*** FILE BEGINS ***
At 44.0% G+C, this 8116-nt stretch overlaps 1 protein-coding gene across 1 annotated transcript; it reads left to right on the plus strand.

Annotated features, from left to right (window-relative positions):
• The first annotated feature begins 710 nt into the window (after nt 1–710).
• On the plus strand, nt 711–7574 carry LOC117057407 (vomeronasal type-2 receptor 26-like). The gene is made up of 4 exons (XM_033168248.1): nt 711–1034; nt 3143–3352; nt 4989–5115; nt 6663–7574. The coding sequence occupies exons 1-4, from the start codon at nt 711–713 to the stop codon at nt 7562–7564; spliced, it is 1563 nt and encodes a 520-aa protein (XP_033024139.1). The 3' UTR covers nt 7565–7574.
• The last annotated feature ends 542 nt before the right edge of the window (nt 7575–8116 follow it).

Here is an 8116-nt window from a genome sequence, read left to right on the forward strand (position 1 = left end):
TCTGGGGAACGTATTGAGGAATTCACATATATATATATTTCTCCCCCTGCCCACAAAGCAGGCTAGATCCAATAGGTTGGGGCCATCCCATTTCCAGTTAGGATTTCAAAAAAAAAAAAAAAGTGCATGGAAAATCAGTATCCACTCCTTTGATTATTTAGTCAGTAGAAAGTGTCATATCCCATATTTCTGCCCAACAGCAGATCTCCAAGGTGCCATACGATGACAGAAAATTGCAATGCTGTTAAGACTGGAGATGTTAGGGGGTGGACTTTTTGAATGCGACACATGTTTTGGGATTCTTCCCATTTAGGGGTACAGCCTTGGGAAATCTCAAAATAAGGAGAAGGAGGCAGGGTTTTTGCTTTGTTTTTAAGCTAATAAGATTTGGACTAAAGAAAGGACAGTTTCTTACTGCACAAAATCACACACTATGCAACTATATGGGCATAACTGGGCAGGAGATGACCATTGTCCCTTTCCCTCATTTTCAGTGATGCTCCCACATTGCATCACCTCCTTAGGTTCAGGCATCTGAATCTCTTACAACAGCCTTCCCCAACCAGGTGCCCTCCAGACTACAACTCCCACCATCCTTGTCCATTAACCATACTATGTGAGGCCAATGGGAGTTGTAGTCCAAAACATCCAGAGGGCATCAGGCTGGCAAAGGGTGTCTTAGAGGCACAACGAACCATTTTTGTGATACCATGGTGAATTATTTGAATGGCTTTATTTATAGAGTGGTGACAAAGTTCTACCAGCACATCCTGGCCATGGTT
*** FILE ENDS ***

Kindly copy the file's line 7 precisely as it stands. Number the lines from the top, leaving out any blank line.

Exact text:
TCTGGGGAACGTATTGAGGAATTCACATATATATATATTTCTCCCCCTGCCCACAAAGCAGGCTAGATCCAATAGGTTGGGGCCATCCCATTTCCAGTTAGGATTTCAAAAAAAAAAAAAAAGTGCATGGAAAATCAGTATCCACTCCTTTGATTATTTAGTCAGTAGAAAGTGTCATATCCCATATTTCTGCCCAACAGCAGATCTCCAAGGTGCCATACGATGACAGAAAATTGCAATGCTGTTAAGACTGGAGATGTTAGGGGGTGGACTTTTTGAATGCGACACATGTTTTGGGATTCTTCCCATTTAGGGGTACAGCCTTGGGAAATCTCAAAATAAGGAGAAGGAGGCAGGGTTTTTGCTTTGTTTTTAAGCTAATAAGATTTGGACTAAAGAAAGGACAGTTTCTTACTGCACAAAATCACACACTATGCAACTATATGGGCATAACTGGGCAGGAGATGACCATTGTCCCTTTCCCTCATTTTCAGTGATGCTCCCACATTGCATCACCTCCTTAGGTTCAGGCATCTGAATCTCTTACAACAGCCTTCCCCAACCAGGTGCCCTCCAGACTACAACTCCCACCATCCTTGTCCATTAACCATACTATGTGAGGCCAATGGGAGTTGTAGTCCAAAACATCCAGAGGGCATCAGGCTGGCAAAGGGTGTCTTAGAGGCACAACGAACCATTTTTGTGATACCATGGTGAATTATTTGAATGGCTTTATTTATAGAGTGGTGACAAAGTTCTACCAGCACATCCTGGCCATGGTT